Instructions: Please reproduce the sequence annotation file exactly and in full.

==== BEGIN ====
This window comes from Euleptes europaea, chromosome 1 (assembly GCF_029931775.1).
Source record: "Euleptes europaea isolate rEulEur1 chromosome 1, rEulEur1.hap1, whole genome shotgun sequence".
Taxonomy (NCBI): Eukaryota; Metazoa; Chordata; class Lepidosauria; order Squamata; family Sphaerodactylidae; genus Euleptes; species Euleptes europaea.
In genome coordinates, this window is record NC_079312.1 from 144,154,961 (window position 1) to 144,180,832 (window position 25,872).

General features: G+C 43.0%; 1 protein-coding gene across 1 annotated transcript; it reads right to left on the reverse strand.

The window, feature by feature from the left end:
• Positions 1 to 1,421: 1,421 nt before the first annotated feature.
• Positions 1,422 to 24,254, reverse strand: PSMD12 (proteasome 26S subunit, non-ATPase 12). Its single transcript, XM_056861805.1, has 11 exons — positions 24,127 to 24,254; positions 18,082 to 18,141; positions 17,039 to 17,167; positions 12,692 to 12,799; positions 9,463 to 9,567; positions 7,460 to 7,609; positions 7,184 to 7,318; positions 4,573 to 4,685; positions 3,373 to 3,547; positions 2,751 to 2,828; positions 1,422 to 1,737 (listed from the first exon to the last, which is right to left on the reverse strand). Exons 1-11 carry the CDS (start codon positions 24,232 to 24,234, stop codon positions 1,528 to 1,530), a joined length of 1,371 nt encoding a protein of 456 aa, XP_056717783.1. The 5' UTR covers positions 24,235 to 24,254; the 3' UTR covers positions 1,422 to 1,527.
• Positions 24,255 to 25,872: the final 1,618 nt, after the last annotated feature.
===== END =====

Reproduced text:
This window comes from Euleptes europaea, chromosome 1 (assembly GCF_029931775.1).
Source record: "Euleptes europaea isolate rEulEur1 chromosome 1, rEulEur1.hap1, whole genome shotgun sequence".
Taxonomy (NCBI): Eukaryota; Metazoa; Chordata; class Lepidosauria; order Squamata; family Sphaerodactylidae; genus Euleptes; species Euleptes europaea.
In genome coordinates, this window is record NC_079312.1 from 144,154,961 (window position 1) to 144,180,832 (window position 25,872).

General features: G+C 43.0%; 1 protein-coding gene across 1 annotated transcript; it reads right to left on the reverse strand.

The window, feature by feature from the left end:
• Positions 1 to 1,421: 1,421 nt before the first annotated feature.
• Positions 1,422 to 24,254, reverse strand: PSMD12 (proteasome 26S subunit, non-ATPase 12). Its single transcript, XM_056861805.1, has 11 exons — positions 24,127 to 24,254; positions 18,082 to 18,141; positions 17,039 to 17,167; positions 12,692 to 12,799; positions 9,463 to 9,567; positions 7,460 to 7,609; positions 7,184 to 7,318; positions 4,573 to 4,685; positions 3,373 to 3,547; positions 2,751 to 2,828; positions 1,422 to 1,737 (listed from the first exon to the last, which is right to left on the reverse strand). Exons 1-11 carry the CDS (start codon positions 24,232 to 24,234, stop codon positions 1,528 to 1,530), a joined length of 1,371 nt encoding a protein of 456 aa, XP_056717783.1. The 5' UTR covers positions 24,235 to 24,254; the 3' UTR covers positions 1,422 to 1,527.
• Positions 24,255 to 25,872: the final 1,618 nt, after the last annotated feature.